Tuesday, January 30, 2007

Bishop Marc

When the Bishop visits your church, it used to be that everyone showed up and everyone dressed up. Last Sunday the former was true—attendance was nearly double the average--but the attire was only a cut above average. Teens wore their usual uniform of tee-shirts, jeans, and running shoes, and many of the younger adults did the same. No one frowned, however. With its national membership dwindling to about two million, the Episcopal Church only cares about the number of posteriors in the pews, not how they’re adorned.

I was an usher and didn’t want to dismay the traditionalists, so I wore a sportcoat. Also, I fit in more with the older crowd. The truth may hurt, but it must be acknowledged.

The youngster had acolyte duties and adapted well to the change in routine. He raised the Bishop’s hymnal over his head in the procession. He took the Bishop’s staff and laid it on the altar and went promptly to his station. The young acolytes didn’t always bow at the right times, nor did they place everything where they should have, but the Bishop smiled patiently. He knew that out here in the ‘burbs the standards are a little more lax than at Grace Cathedral.

After the service we filed to the parish hall and helped ourselves to a lavish buffet. Marc Andrus (“Bishop Marc”) got up to say a few words. He discussed his arrest in December for blocking the Federal Building in a protest against the Iraq war. He spoke about his second passion, the environment, and whether the church should be involved in worldly politics (yes, he says). He talked about how gender issues have riven the church and how the San Francisco Bay Area is at the forefront of the struggle.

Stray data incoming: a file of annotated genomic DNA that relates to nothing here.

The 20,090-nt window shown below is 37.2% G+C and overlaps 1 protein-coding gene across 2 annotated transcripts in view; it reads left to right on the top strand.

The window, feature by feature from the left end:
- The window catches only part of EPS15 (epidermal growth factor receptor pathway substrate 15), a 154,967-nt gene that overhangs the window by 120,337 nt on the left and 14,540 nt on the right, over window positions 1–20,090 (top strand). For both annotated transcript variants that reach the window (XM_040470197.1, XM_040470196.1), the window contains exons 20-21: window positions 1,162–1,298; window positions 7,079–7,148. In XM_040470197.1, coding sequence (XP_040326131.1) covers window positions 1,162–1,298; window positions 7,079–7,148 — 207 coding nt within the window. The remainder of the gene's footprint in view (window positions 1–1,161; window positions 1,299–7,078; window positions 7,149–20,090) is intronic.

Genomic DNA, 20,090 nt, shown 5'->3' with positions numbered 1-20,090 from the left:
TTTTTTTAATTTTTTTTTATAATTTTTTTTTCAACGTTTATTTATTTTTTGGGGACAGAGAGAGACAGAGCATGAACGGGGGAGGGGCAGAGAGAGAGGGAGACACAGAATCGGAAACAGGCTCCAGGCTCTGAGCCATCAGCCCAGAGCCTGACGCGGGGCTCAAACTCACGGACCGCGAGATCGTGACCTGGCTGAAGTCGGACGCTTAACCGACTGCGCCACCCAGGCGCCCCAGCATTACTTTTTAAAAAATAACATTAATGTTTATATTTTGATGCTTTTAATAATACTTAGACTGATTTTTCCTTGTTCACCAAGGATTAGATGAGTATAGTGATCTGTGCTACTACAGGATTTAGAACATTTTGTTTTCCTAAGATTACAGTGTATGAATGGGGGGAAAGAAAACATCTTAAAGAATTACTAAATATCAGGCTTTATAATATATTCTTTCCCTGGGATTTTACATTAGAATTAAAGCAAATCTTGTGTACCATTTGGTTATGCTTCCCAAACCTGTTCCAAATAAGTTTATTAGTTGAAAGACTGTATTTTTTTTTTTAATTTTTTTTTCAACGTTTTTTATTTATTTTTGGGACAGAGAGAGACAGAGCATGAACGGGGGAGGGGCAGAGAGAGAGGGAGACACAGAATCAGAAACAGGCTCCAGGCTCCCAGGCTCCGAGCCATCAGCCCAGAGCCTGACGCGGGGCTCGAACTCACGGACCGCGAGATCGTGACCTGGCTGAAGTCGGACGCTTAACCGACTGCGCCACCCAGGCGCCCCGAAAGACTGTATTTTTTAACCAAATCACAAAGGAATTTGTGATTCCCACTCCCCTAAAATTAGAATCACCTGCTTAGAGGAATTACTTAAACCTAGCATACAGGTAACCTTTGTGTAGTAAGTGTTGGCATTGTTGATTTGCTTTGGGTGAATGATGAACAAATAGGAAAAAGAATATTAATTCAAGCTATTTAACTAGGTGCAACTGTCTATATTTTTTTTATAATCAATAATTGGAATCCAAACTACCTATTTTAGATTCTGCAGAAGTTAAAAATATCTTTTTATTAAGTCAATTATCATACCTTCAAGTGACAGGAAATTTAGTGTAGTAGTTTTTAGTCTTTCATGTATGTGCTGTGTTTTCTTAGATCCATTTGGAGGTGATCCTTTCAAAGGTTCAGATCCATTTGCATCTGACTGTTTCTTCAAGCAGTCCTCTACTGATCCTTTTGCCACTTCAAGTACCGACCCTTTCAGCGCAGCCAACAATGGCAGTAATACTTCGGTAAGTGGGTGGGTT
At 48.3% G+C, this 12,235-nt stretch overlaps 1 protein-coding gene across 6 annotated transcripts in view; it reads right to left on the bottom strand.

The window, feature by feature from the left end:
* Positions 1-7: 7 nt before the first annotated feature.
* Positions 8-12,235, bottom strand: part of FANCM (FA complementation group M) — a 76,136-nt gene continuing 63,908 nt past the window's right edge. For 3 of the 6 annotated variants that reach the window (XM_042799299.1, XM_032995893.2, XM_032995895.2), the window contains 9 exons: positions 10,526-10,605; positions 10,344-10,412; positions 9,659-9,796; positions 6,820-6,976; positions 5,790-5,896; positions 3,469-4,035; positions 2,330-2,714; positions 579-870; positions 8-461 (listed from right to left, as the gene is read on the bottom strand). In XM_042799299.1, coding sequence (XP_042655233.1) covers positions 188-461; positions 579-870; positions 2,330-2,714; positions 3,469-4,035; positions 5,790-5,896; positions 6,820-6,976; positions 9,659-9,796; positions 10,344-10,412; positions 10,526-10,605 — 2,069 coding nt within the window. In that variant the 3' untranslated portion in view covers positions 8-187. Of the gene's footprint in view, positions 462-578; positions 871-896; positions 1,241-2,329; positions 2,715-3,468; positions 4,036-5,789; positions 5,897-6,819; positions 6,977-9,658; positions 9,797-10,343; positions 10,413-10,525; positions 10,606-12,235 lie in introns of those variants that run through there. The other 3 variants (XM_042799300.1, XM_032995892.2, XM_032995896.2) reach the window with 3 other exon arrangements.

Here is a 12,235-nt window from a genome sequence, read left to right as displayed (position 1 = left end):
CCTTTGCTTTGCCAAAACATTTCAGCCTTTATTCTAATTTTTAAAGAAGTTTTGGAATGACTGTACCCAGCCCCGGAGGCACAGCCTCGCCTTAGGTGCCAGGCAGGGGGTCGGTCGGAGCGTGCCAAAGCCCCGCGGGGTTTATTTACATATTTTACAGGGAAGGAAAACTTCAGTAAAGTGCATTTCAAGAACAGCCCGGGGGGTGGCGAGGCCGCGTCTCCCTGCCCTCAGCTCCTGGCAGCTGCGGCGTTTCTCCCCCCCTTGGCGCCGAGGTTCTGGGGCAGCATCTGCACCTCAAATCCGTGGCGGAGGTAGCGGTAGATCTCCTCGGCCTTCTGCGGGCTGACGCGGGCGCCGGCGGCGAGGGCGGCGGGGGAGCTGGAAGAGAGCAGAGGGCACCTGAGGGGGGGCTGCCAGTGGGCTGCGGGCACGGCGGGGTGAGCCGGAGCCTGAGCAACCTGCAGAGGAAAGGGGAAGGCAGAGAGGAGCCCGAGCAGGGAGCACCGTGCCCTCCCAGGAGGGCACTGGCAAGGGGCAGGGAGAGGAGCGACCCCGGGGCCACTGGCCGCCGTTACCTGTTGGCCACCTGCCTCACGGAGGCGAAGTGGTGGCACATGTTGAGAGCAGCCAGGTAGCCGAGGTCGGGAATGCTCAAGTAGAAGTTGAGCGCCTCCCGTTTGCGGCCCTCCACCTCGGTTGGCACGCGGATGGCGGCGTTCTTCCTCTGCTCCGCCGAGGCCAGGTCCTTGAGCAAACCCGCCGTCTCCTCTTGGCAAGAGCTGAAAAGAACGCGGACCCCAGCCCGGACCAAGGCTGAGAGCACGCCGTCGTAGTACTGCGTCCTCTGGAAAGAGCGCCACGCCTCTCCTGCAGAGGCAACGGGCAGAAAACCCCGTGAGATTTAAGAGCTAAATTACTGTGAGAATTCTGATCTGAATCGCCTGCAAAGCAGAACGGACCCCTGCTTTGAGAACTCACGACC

I thought about how the American administration has been denounced for unilateralism in world affairs, and how the Episcopal Church in the United States has gone off the rails (it seems to most of the worldwide Anglican communion) through its blessing of same-sex unions and the appointment of practicing homosexuals to senior positions within the church. Why is unilateralism okay in the latter context but not the former? (I’ve reflected on this topic before.)

Bishop Marc is not a tub-thumper for his causes. He has a thoughtful, intellectual demeanor. During the Q&A session he recommended a reading list on the various subjects we talked about, quoted theologian Reinhold Niebuhr, and kept asking for more questions.

After three decades of living here, I’ve found that there is greater ideological uniformity amongst the clerics of the Bay Area Episcopal Church (and I have met many of them) than in either political party. That’s something that won’t change in my lifetime, so I must accept that fact as long as I remain a member of this denomination. I did like Bishop Marc. We certainly could have done worse. © 2007 Stephen Yuen

Sheila and Marc Andrus (center) engage one of their flock.

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